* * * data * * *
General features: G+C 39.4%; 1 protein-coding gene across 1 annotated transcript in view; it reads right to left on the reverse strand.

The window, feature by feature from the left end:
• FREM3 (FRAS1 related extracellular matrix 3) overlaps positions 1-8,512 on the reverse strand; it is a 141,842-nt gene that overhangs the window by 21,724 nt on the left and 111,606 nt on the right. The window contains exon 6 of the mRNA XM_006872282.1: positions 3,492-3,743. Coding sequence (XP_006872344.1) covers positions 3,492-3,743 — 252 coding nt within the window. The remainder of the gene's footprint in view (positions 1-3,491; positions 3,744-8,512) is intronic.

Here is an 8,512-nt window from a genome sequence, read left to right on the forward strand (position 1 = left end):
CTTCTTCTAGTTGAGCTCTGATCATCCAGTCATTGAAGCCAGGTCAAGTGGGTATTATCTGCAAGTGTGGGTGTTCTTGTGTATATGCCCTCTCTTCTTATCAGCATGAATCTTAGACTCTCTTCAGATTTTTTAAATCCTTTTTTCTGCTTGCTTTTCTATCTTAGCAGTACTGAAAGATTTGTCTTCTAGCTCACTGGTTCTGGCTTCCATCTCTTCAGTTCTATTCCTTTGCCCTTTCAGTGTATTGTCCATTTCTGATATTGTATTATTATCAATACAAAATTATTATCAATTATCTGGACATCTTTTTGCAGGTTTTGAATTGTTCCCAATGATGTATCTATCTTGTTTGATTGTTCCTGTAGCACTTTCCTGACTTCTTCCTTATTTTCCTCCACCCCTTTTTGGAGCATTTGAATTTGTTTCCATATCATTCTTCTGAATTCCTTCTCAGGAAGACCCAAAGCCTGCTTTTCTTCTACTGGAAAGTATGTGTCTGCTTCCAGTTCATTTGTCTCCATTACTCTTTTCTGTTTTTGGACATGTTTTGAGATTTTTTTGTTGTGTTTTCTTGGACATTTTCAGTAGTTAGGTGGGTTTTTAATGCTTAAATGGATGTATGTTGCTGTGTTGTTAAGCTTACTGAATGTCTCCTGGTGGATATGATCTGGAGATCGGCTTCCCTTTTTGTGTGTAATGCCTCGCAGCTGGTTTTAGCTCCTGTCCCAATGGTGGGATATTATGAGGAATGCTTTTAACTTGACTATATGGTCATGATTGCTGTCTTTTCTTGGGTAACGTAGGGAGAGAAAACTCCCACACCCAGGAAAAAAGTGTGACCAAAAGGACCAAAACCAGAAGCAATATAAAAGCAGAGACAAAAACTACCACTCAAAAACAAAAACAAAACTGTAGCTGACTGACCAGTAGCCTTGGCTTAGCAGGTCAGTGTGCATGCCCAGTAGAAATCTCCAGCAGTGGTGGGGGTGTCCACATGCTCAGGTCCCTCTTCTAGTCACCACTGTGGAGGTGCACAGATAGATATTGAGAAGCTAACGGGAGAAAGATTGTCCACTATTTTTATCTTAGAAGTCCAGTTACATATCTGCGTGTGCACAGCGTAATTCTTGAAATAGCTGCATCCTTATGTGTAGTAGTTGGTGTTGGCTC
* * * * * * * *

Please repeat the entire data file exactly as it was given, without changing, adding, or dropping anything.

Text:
General features: G+C 39.4%; 1 protein-coding gene across 1 annotated transcript in view; it reads right to left on the reverse strand.

The window, feature by feature from the left end:
• FREM3 (FRAS1 related extracellular matrix 3) overlaps positions 1-8,512 on the reverse strand; it is a 141,842-nt gene that overhangs the window by 21,724 nt on the left and 111,606 nt on the right. The window contains exon 6 of the mRNA XM_006872282.1: positions 3,492-3,743. Coding sequence (XP_006872344.1) covers positions 3,492-3,743 — 252 coding nt within the window. The remainder of the gene's footprint in view (positions 1-3,491; positions 3,744-8,512) is intronic.

Here is an 8,512-nt window from a genome sequence, read left to right on the forward strand (position 1 = left end):
CTTCTTCTAGTTGAGCTCTGATCATCCAGTCATTGAAGCCAGGTCAAGTGGGTATTATCTGCAAGTGTGGGTGTTCTTGTGTATATGCCCTCTCTTCTTATCAGCATGAATCTTAGACTCTCTTCAGATTTTTTAAATCCTTTTTTCTGCTTGCTTTTCTATCTTAGCAGTACTGAAAGATTTGTCTTCTAGCTCACTGGTTCTGGCTTCCATCTCTTCAGTTCTATTCCTTTGCCCTTTCAGTGTATTGTCCATTTCTGATATTGTATTATTATCAATACAAAATTATTATCAATTATCTGGACATCTTTTTGCAGGTTTTGAATTGTTCCCAATGATGTATCTATCTTGTTTGATTGTTCCTGTAGCACTTTCCTGACTTCTTCCTTATTTTCCTCCACCCCTTTTTGGAGCATTTGAATTTGTTTCCATATCATTCTTCTGAATTCCTTCTCAGGAAGACCCAAAGCCTGCTTTTCTTCTACTGGAAAGTATGTGTCTGCTTCCAGTTCATTTGTCTCCATTACTCTTTTCTGTTTTTGGACATGTTTTGAGATTTTTTTGTTGTGTTTTCTTGGACATTTTCAGTAGTTAGGTGGGTTTTTAATGCTTAAATGGATGTATGTTGCTGTGTTGTTAAGCTTACTGAATGTCTCCTGGTGGATATGATCTGGAGATCGGCTTCCCTTTTTGTGTGTAATGCCTCGCAGCTGGTTTTAGCTCCTGTCCCAATGGTGGGATATTATGAGGAATGCTTTTAACTTGACTATATGGTCATGATTGCTGTCTTTTCTTGGGTAACGTAGGGAGAGAAAACTCCCACACCCAGGAAAAAAGTGTGACCAAAAGGACCAAAACCAGAAGCAATATAAAAGCAGAGACAAAAACTACCACTCAAAAACAAAAACAAAACTGTAGCTGACTGACCAGTAGCCTTGGCTTAGCAGGTCAGTGTGCATGCCCAGTAGAAATCTCCAGCAGTGGTGGGGGTGTCCACATGCTCAGGTCCCTCTTCTAGTCACCACTGTGGAGGTGCACAGATAGATATTGAGAAGCTAACGGGAGAAAGATTGTCCACTATTTTTATCTTAGAAGTCCAGTTACATATCTGCGTGTGCACAGCGTAATTCTTGAAATAGCTGCATCCTTATGTGTAGTAGTTGGTGTTGGCTC